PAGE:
There are some wider implications to my hope to begin to ‘reconnect all aspects of an artist’s work’. Latterly ecocritics have been moving away from deconstructing representations of nature in literature and turning their attention to signs of the linked effects of environmental change upon both external nature and upon people in the environmental justice movement. Both Cohen (2004) and Buell (2005) have most recently identified this as an important direction for ecocriticism. The lives of fish, local people and tourists are all affected by a quick-fix sewage system that will enable developers to put in 1600 new houses, as they are by the abstraction of the aquifer in Clarke’s novel. Hughes is still known primarily as a poet, and then as a writer of poetry and stories for children. In the last few years I have been researching the environmental agenda underpinning and sometimes explicit in his creative work. It turns out that informing the creative work is another kind of work that led to environmental interventions, of which I have indicated here only the activity concerning water quality in the Southwest.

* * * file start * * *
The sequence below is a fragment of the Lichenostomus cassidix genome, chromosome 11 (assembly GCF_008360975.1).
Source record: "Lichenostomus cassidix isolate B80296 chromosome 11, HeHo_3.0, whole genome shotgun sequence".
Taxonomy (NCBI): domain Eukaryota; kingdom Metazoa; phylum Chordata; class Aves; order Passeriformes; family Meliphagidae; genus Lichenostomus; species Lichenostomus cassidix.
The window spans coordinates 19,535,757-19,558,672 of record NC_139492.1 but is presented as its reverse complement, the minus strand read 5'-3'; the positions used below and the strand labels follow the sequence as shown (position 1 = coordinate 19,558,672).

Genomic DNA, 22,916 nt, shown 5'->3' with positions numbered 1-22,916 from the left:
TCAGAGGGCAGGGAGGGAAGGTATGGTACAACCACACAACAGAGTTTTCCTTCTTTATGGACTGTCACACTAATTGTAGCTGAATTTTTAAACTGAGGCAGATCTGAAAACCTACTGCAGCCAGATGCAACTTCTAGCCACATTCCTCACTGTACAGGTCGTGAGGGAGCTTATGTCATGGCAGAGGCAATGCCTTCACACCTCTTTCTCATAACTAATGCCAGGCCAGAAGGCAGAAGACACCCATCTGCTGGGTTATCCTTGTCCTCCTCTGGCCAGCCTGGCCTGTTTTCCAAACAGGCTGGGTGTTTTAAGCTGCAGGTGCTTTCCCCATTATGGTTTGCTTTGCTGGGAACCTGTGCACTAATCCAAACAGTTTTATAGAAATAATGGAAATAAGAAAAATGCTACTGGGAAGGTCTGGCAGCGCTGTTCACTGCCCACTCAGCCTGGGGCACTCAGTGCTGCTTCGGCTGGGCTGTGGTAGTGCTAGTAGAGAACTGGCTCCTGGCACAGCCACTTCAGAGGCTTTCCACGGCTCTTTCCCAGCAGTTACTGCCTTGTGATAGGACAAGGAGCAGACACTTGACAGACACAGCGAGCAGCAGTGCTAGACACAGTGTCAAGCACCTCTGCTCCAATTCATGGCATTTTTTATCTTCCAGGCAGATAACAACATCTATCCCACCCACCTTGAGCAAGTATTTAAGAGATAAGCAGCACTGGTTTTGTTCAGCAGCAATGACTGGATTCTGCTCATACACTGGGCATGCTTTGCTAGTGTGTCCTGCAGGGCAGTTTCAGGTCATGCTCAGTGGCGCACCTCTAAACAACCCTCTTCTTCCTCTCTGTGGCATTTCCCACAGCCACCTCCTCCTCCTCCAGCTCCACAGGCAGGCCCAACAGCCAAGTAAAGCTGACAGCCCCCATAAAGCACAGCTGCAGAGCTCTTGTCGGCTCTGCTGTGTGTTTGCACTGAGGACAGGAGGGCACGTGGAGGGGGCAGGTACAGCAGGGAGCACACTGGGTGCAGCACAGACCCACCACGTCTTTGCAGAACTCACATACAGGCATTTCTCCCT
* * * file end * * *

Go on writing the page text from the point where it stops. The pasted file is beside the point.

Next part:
In a previous paper I have documented a wider range of support and activity on behalf of other environmental causes (Gifford 2006a). Taken together, this so far ‘unknown’ documentation concerning Hughes gives a clearer sense of the ‘whole work’ of the ‘reconnected writer’, such as we ought to be exploring for other writers, including the novelist Clarke.
Secondly, we should perhaps give greater attention to, as well as celebrate more widely, the way the reading and discussion of science has informed the fiction and poetry of these writers, together with the way the metaphorical language available to the imaginative writer is used in the presentation of the science. Here is a fascinating confluence and braiding of culture and nature by which each defines the other. It is also an urgent example for our times of the need to collapse the Two Cultures dualism that so strongly separated Science and Arts for generations of intellectually disabled children in the English education system. It has been as though Dickens’ analysis in Hard Times of the educational distinction between ‘fact’ and ‘fancy’ has been enacted at the age of sixteen for all children in the UK choosing to study either Science or Arts subjects for A levels.